worker installing new low-e windows

Low-E Windows: Why They’re Worth the Investment

There is a lot of buzz around “going green” and making homes or businesses energy-efficient. One aspect of the green initiative — especially for residential properties — is an effort to transition from traditional windows to energy-efficient windows. In particular, the best windows are touted as those with low emissivity, or low-e windows. Without knowing what that means scientifically, however, homeowners may not understand why low-e windows are highly promoted and— more importantly—why they are worth the financial investment.

What are low-e windows?

low-windows explanation infographicWhen glass absorbs heat or light energy, the energy is either transferred elsewhere by moving air or re-released (radiated) by the glass surface at a rate proportionate to the material’s emissivity, according to the Efficient Windows Collaborative. Basically, low-e windows substantially reduce the amount of heat and energy that gets through window glass.

Reducing a window’s emittance can substantially improve its insulating properties. Standard clear glass has an emittance level of about 0.84, which means it will reflect about 16 percent of incident long-wave, infrared radiation. When emittance is reduced through low-e coatings, glass will emit significantly lower levels of radiant energy.

All of that is a fancy way to say that low-e windows prevent certain types of light (including ultraviolet rays) and heat from passing through the glass and into your home. This is something you just won’t get from conventional glass windows.

How do low-e windows benefit homeowners?

According to the U.S. Department of Energy, heat gain and heat loss through windows are responsible for 25 to 30 percent of residential heating and cooling energy use. Low-e windows are often considered a worthwhile home improvement investment because they address that issue and help homeowners save money on their future utility bills.

Low-e windows reflect heat and cool air back into a home’s interior, rather than allowing it to escape outside, thus allowing residents to better regulate the temperature inside their home or apartment. When heat can easily escape outside during wintertime, homeowners often have to run their system longer or at a higher temperature, which can rack up energy usage and, subsequently, it’s cost. Conversely, windows with low-e glass also reduce heat gain from outside during hot summer months and reduce the need to use air conditioning.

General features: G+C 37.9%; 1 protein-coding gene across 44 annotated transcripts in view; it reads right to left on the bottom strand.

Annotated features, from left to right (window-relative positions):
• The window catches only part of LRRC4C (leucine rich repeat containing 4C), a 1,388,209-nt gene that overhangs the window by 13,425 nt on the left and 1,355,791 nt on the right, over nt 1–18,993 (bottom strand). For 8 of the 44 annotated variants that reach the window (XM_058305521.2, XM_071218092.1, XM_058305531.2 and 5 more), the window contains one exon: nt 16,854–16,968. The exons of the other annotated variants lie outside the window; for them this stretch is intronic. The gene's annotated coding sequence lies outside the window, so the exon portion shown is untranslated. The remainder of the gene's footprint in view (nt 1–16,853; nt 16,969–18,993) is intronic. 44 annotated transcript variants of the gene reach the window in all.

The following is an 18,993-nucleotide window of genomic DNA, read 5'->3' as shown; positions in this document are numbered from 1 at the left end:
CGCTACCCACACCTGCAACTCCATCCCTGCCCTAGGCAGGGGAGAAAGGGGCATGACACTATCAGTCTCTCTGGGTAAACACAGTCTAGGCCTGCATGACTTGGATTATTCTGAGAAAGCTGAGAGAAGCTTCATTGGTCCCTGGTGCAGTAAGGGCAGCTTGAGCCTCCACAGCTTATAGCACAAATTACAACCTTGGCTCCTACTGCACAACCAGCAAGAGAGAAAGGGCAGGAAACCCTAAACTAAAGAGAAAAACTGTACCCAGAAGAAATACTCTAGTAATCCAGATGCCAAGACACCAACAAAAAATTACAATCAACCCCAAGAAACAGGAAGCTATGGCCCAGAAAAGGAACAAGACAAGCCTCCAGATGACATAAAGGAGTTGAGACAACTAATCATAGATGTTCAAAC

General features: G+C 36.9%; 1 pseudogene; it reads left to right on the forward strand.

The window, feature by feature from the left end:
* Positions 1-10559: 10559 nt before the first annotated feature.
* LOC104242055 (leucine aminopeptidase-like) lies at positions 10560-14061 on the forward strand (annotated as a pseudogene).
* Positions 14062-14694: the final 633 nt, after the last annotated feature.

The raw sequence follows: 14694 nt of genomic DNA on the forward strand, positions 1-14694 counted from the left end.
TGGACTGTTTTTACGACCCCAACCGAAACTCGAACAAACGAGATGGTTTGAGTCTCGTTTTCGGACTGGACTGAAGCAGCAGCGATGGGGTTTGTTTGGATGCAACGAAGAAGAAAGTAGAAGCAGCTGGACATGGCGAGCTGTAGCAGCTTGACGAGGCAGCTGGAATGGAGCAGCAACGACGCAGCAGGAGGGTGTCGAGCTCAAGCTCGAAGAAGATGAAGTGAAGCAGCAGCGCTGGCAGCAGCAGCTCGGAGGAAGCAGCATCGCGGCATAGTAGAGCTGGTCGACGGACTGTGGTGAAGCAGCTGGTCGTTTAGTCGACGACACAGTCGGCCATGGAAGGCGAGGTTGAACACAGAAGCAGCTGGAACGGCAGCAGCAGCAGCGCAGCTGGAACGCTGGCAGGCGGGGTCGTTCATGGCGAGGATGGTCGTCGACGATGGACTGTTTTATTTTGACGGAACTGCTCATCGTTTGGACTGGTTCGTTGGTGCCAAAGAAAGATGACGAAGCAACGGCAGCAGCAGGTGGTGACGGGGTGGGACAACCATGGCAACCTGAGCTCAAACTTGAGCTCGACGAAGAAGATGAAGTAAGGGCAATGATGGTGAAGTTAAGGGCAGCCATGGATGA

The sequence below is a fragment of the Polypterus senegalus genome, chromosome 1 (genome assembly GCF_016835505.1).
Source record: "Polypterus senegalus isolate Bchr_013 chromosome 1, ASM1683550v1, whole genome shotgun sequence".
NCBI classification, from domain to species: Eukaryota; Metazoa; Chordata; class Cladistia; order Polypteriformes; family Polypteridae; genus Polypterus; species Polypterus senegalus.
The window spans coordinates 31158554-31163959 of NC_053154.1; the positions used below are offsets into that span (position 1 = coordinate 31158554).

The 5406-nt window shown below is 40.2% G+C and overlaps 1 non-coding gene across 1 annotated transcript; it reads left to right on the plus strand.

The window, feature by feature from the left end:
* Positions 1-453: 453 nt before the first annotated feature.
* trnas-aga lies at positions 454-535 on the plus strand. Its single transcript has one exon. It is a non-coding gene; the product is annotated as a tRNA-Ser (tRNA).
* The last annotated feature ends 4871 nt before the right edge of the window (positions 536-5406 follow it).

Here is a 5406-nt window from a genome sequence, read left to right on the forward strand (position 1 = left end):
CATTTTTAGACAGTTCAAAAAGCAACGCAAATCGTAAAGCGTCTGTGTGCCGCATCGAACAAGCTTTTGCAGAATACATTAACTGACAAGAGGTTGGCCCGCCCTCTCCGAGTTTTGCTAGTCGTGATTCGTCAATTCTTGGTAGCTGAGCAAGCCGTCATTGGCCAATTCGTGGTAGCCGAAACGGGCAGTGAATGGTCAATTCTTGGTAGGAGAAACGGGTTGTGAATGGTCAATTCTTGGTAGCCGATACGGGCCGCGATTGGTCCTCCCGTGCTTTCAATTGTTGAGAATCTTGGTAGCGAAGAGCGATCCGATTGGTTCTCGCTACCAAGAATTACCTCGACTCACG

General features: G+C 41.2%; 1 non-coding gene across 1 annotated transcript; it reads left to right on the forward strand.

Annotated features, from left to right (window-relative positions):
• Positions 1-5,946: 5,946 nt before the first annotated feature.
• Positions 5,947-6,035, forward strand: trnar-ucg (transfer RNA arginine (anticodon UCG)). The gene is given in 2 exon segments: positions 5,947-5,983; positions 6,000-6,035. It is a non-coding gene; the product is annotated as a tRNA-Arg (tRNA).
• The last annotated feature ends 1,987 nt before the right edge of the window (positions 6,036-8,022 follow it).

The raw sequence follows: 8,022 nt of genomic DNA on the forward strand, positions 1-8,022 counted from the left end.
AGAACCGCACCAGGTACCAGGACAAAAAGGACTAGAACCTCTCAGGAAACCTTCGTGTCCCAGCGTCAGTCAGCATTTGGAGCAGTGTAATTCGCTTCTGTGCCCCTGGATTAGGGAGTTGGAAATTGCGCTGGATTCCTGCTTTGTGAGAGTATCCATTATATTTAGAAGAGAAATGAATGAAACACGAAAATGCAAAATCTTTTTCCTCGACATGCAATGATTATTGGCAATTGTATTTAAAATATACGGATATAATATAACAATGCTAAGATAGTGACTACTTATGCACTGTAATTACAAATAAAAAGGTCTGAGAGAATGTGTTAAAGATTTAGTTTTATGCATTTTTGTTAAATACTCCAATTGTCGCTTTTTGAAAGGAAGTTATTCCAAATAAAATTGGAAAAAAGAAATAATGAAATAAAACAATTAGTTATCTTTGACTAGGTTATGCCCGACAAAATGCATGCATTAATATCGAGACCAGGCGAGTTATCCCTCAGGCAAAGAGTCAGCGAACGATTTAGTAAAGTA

a couple standing inside big, beautiful low-e windowsAnother benefit of low-e windows is derived from their ability to block UV rays, which are known to damage not only human skin but also material items. When UV radiation flows through windows, it can harm the belongings inside. It’s most commonly known to cause the fabric on furniture or carpets to fade. Homeowners protect their valuable belongings by hindering the passage of that radiation with low-e windows.

Finally, low-e windows can mitigate or eliminate unwanted condensation on the glass, which is typically an issue during the heating season. When the warm air inside comes in contact with the cold glass,  water droplets form on the glass surface of a window.

Choosing the best windows

While low-e windows are more expensive than windows with traditional glass and require a larger upfront monetary investment, the benefits compensate for that expense over time in numerous ways. When shopping for new or replacement windows, contact us to find a perfect window product with low emissivity that will improve both energy efficiency and the comfort level of your home.